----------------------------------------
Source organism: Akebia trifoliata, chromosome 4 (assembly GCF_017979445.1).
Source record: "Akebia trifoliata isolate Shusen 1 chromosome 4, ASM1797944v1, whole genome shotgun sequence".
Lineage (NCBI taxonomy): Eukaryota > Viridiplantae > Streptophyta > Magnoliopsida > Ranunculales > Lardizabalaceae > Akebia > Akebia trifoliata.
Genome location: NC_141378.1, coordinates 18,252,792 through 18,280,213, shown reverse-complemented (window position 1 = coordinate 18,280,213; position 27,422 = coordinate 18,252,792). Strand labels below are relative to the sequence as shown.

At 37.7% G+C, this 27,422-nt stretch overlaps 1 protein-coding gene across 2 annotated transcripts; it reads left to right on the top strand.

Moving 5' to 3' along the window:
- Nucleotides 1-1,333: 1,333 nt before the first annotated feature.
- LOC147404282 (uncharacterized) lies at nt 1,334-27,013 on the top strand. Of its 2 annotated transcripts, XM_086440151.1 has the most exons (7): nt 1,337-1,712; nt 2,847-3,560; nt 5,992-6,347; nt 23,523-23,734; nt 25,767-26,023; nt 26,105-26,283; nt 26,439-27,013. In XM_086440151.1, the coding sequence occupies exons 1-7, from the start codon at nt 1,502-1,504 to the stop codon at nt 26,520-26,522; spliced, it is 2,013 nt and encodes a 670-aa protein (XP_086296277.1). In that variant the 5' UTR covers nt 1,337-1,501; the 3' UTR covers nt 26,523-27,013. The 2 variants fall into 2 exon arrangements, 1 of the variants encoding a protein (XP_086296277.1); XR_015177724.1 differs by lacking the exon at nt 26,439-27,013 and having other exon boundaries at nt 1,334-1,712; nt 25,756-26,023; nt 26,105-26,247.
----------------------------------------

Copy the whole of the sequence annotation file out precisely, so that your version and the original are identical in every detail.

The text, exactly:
Source organism: Akebia trifoliata, chromosome 4 (assembly GCF_017979445.1).
Source record: "Akebia trifoliata isolate Shusen 1 chromosome 4, ASM1797944v1, whole genome shotgun sequence".
Lineage (NCBI taxonomy): Eukaryota > Viridiplantae > Streptophyta > Magnoliopsida > Ranunculales > Lardizabalaceae > Akebia > Akebia trifoliata.
Genome location: NC_141378.1, coordinates 18,252,792 through 18,280,213, shown reverse-complemented (window position 1 = coordinate 18,280,213; position 27,422 = coordinate 18,252,792). Strand labels below are relative to the sequence as shown.

At 37.7% G+C, this 27,422-nt stretch overlaps 1 protein-coding gene across 2 annotated transcripts; it reads left to right on the top strand.

Moving 5' to 3' along the window:
- Nucleotides 1-1,333: 1,333 nt before the first annotated feature.
- LOC147404282 (uncharacterized) lies at nt 1,334-27,013 on the top strand. Of its 2 annotated transcripts, XM_086440151.1 has the most exons (7): nt 1,337-1,712; nt 2,847-3,560; nt 5,992-6,347; nt 23,523-23,734; nt 25,767-26,023; nt 26,105-26,283; nt 26,439-27,013. In XM_086440151.1, the coding sequence occupies exons 1-7, from the start codon at nt 1,502-1,504 to the stop codon at nt 26,520-26,522; spliced, it is 2,013 nt and encodes a 670-aa protein (XP_086296277.1). In that variant the 5' UTR covers nt 1,337-1,501; the 3' UTR covers nt 26,523-27,013. The 2 variants fall into 2 exon arrangements, 1 of the variants encoding a protein (XP_086296277.1); XR_015177724.1 differs by lacking the exon at nt 26,439-27,013 and having other exon boundaries at nt 1,334-1,712; nt 25,756-26,023; nt 26,105-26,247.